➌  The Logic Remote app on the iPad can control Logic Pro, GarageBand, or MainStage.

➍  Final Cut Pro X, Apple’s professional video editing software, can import and export its audio files with Logic Pro.

Logic Pro X in “Training Wheels Mode”

Now, whenever a GarageBand user wants to upgrade to Logic Pro, they don’t have to learn a new app. They basically continue with the same app, the same familiar interface, just with more features. However, Apple made it even more easier.

In the Logic Pro Preferences ➤ Advanced page, you can disable specific advanced features ➎ so you are not overwhelmed at first.

To make GarageBand users feel even more at home, the developers at Apple added a sweet little touch. If you disable the “Show Advanced Tools” checkbox ➏ (all the Advanced features are now turned off), then Logic Pro X will add GarageBand’s wooden side panels ➐ to the Logic Main Window.

Why Bother as a Logic Pro X User?

Even if you are working only in Logic Pro X and don’t think about GarageBand, there are multiple scenarios that bring GarageBand and Logic Pro very close together.

  • Maybe, you want to get your kids started with audio production, but Logic Pro would be too much.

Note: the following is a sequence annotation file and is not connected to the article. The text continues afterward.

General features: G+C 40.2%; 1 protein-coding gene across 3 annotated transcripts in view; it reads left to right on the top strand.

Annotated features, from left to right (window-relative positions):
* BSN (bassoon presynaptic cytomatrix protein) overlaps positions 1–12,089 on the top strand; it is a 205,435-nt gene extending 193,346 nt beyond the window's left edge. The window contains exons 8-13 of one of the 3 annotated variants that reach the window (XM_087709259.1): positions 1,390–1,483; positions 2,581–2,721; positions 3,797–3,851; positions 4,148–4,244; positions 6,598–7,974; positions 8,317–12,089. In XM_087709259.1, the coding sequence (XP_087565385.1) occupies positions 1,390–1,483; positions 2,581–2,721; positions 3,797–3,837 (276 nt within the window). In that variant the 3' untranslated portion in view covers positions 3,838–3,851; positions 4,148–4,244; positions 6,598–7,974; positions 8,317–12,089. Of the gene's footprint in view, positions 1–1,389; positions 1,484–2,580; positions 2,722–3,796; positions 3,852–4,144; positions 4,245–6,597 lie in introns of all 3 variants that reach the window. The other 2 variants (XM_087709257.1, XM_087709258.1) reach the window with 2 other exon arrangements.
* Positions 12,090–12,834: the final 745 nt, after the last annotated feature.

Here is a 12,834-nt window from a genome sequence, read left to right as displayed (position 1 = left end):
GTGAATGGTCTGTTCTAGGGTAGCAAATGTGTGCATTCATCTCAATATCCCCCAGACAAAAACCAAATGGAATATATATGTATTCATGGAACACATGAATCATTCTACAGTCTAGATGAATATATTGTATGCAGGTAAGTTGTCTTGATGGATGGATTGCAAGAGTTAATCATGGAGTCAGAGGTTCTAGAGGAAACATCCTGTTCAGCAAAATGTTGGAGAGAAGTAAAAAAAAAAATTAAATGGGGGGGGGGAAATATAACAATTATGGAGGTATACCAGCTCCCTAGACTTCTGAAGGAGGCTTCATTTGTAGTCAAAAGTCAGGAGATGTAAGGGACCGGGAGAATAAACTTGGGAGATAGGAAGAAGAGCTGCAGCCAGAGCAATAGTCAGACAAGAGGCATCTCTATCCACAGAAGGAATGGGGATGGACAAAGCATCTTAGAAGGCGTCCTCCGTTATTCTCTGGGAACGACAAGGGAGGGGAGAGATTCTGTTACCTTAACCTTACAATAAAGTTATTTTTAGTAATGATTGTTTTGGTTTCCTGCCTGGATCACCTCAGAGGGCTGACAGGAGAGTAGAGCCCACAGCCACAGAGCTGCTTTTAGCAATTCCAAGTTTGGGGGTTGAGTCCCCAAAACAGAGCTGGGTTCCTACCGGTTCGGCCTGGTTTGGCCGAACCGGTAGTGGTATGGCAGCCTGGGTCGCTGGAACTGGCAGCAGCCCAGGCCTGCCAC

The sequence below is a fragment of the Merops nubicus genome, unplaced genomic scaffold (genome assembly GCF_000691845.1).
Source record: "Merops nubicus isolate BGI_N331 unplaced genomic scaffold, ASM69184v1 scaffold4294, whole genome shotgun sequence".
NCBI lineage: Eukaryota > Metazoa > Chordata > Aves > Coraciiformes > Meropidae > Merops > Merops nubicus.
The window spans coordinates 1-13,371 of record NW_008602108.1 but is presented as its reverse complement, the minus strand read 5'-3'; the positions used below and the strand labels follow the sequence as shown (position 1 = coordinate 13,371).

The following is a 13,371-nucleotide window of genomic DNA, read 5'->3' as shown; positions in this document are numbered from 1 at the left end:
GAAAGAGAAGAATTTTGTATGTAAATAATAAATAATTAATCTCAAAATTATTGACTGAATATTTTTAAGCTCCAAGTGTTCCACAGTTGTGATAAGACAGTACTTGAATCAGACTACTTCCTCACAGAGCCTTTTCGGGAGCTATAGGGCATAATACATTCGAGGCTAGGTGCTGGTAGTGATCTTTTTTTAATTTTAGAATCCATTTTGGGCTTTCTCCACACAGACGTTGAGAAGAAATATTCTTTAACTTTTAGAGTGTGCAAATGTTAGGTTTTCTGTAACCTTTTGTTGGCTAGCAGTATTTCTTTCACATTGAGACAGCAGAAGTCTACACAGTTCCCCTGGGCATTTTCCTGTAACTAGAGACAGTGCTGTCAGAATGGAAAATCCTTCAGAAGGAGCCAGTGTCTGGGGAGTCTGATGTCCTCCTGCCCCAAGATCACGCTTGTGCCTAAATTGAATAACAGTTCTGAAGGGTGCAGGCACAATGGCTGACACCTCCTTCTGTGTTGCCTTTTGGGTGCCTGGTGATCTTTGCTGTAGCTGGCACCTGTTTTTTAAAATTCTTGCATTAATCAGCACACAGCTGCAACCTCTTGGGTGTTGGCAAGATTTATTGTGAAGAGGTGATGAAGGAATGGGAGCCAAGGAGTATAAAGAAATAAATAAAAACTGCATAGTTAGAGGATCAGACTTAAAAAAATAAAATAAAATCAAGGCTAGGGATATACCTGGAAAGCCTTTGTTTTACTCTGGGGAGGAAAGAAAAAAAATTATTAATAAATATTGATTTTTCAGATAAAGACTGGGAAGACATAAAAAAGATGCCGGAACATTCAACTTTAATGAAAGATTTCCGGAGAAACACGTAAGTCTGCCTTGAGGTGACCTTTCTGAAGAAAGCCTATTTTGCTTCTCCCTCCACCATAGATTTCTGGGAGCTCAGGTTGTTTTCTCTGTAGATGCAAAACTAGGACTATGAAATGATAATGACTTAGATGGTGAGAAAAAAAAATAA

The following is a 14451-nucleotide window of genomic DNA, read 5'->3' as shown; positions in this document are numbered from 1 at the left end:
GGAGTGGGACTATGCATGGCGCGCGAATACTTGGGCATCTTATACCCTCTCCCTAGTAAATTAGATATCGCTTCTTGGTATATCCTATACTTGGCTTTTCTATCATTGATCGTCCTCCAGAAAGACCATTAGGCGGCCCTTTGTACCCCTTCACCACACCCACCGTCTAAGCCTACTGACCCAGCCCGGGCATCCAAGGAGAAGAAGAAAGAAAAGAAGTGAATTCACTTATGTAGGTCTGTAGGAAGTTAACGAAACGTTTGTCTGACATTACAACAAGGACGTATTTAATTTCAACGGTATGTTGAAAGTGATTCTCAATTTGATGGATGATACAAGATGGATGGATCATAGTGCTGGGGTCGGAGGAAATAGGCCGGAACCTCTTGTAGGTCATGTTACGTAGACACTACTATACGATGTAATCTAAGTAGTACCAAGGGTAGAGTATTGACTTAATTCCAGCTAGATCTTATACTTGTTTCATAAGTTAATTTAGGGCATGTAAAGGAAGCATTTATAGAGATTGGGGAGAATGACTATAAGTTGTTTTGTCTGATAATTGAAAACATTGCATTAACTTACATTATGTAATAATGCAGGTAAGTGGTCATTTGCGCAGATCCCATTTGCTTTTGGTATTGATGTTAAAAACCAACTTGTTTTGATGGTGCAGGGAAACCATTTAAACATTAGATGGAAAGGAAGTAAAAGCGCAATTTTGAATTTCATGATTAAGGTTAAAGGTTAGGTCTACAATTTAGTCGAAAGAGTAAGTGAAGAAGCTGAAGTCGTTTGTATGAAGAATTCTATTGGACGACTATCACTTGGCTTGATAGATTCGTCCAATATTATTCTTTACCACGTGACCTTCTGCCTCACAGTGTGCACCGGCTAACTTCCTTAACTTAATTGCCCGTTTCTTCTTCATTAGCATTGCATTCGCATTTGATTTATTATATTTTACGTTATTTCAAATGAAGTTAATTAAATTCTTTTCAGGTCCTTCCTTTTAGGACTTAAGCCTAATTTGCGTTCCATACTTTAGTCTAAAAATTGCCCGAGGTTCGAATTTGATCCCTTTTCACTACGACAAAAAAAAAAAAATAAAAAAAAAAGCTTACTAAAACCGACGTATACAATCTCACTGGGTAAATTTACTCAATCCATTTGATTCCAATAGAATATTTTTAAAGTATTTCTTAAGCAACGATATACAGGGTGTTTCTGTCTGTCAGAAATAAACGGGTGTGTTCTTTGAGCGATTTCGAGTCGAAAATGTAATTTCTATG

• Maybe, someone in your Band wants to lay down some tracks at home, but Logic Pro would be to much
  • Maybe, you want to teach kids in your community or local school producing music, but Logic Pro would be to much.
  • Maybe, you want to encourage your kid’s music teacher to offer music production lesson, but Logic Pro would be to much.
  • Maybe your priest or the band in your local church ask you to recommend some production tool, but Logic Pro would be to much.
  • Maybe, you are on vacation or on a trip, equipped with your little MacBook Air and want to record some tracks in case inspiration hits you, but Logic Pro would be to much

I think you get the idea. GarageBand is not that app anymore for kids on the kiddy table. GarageBand has grown up and it is a lighter version of Logic Pro with the same Logic Pro DNA. It is free and there is no reason not to have it on your computer (did I mention it is free?). Just play around with it for fun or recommend it to your friends, your next potential Logic Pro pals.

GarageBand for iOS

One more thing. Besides GarageBand X (a.k.a Logic Express), there is also GarageBand for iOS. As a Logic Pro user, this should definitely be part of your tool box. You can continue your productivity on the iPad and even iPhone while waiting in line at the post office (and import it later into Logic Pro). The new version now has a new format called IAA (Inter-App Audio) that lets you use most of the cool iOS audio apps (Effects, Amps, Instruments) to record in GarageBand for iOS and then import it into your Logic Pro Project. More on that in a future column.

Graphically Enhanced Manuals (GEM)

Please check out the other books in my best-selling series “Graphically Enhanced Manuals” (GEM) , available as PDF files, interactive multi-touch iBooks on Apple’s iBooks Store, or as printed books on Amazon.


Thanks for your time and interest,

Edgar Rothermich